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For millennia, we humans have felt the need to understand the place in which we live. And what we slowly learnt, we put into maps that became increasingly precise. Cartography, or the science of map-making, consists in representing the spherical surface of the Earth, or part of it, on a flat surface.

- History
- From Babylonian tablets down to today’s way of satellite photography.
- The oldest map in the world is attributed to Greek sage Anaximandro.
- The campaigns of Alexander the Great contributed to the growth of Greek cartography
- Eratosthenes was the first geographer to calculate the length of the Equator.
- Hiparco of Rhodes, one of the fathers of scientific cartography
- Claudios Ptolomeo’s great contribution was his constant and universal scheme of latitude and longitude.

- Islam and the present
- One of the most important cartographers in history was the Arab, Al-Drisi
- The science of cartography first blossomed at sea. Sailing charts of Mediterranean coasts were the first scientific maps because they were compiled from continuous and careful observations by sailors. They were sometimes known as portulanos or “port guides”.
- The introduction of the use of the compass and the development of the astrolabe.
- The American continent owes its name to an error of German cartographer, Waldseemüller, who christened the newly-discovered “New World” in honour of Américo Vespucio.
- The projection of Flemish cartographer Mercator represented a revolution for navigation since its characteristics allowed routes to be plotted in straight lines.

- Cartographic technique: All maps lie
- In 1775, Leonhard Euler demonstrated that it is impossible to represent the surface of a sphere or any part of it on a plane without distortion.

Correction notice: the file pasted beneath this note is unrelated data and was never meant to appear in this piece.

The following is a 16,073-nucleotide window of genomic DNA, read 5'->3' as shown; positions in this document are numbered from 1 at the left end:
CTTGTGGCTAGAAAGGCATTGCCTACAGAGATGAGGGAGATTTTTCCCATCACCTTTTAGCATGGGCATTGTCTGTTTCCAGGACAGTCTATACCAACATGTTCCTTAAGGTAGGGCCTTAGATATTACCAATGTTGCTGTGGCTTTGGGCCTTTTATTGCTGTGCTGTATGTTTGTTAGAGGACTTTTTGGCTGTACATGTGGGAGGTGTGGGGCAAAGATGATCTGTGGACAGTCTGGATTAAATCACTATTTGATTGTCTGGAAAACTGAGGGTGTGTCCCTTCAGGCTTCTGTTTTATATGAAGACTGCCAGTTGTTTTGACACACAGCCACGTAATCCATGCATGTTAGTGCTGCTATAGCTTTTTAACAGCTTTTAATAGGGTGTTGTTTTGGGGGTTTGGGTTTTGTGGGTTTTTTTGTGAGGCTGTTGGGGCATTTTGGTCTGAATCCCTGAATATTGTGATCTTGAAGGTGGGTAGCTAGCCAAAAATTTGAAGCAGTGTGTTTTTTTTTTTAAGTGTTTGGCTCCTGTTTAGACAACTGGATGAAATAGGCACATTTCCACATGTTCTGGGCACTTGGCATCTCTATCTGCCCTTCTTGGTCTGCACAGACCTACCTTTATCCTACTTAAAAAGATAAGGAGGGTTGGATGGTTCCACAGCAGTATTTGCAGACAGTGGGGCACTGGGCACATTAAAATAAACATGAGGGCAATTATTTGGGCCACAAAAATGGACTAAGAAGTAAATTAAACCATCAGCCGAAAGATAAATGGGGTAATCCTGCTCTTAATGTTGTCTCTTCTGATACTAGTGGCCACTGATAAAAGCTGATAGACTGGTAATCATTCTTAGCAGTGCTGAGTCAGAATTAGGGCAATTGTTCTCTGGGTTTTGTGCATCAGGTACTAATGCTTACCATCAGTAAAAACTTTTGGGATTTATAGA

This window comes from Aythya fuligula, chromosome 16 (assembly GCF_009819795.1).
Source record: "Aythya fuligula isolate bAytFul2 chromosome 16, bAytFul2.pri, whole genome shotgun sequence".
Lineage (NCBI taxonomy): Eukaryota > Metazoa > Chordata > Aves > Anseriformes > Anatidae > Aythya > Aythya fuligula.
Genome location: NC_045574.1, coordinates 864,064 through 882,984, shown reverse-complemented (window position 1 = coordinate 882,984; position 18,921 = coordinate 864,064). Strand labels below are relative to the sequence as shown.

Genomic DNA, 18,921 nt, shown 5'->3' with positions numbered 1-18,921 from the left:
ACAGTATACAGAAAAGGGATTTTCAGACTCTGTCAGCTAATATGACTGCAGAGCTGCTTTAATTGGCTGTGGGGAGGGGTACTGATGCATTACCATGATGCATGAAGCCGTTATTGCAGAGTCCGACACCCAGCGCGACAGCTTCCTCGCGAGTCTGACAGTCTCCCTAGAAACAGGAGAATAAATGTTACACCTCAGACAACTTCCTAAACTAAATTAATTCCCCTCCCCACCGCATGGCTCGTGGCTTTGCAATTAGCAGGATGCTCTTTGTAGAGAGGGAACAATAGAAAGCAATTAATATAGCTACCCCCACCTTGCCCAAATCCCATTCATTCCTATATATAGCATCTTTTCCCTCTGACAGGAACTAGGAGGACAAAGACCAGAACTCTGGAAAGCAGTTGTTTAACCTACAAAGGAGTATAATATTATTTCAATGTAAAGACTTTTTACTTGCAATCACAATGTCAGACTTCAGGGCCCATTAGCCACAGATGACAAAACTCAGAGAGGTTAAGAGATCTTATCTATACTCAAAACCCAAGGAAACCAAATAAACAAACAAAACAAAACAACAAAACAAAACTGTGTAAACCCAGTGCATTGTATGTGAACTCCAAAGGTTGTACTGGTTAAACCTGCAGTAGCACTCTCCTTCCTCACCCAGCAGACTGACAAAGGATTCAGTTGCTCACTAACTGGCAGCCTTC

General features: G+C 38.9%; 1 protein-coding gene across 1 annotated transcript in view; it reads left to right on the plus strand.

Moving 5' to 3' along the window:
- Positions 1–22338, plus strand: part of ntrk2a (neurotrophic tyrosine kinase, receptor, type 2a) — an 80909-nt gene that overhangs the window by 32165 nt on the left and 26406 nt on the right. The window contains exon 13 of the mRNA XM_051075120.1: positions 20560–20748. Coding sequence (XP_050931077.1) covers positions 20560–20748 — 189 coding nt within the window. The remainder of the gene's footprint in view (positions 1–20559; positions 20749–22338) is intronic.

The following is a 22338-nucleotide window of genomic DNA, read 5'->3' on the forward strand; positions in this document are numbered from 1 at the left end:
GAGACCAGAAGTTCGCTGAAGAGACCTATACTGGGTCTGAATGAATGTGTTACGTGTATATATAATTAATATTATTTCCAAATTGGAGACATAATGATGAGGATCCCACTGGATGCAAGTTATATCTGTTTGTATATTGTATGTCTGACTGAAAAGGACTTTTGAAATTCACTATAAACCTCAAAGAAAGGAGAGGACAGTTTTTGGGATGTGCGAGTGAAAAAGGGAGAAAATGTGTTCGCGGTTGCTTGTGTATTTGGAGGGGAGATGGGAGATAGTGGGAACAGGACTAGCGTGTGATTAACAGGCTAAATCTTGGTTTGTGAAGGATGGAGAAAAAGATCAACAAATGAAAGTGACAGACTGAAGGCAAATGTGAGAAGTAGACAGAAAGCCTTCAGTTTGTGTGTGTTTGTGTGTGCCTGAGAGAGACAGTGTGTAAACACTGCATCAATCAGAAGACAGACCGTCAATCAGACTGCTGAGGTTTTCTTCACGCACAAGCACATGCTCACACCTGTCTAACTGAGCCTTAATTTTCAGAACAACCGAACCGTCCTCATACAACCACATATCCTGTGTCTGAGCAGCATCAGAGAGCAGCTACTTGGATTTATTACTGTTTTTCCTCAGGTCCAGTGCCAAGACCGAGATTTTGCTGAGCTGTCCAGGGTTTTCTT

- Mercator’s projection is the type of map that is more widely known and used

- The problem with Greenland
- Mercator’s map is very precise in those areas near the Equator. As it moves away from the Equator, however, it becomes increasingly distorted
- In our map, the Island of Greenland, located far from the Equator, appears with a surface area similar to Africa when it is really 15 times smaller
- The majority of today’s maps are based on the MUT or Mercator Universal Trans-section.
- Thanks to contemporary cartography systems, we can enjoy spectacular views of the Earth

- Present-day cartography
- Today’s cartography has several additional uses, such as the layout of streets, highways and railway lines, administering plots of farm land, fire and natural disaster controls and crop planning amongst many others.
- The physical appearance our world offers is changing continuously due to the different seasons, desertification, flooding, etc.
- We humans also alter landscapes. Cities, highways, marshes, bridges and crops have all changed the appearance of our world deeply.
- Profound social and political changes are factors affecting cartography very directly.
- All these circumstances make cartography a science that is in permanent evolution.

- A look from afar
- When seen from space, the Earth is a beautiful, delicate blue sphere and the national frontiers cartographers draw on maps simply do not exist.

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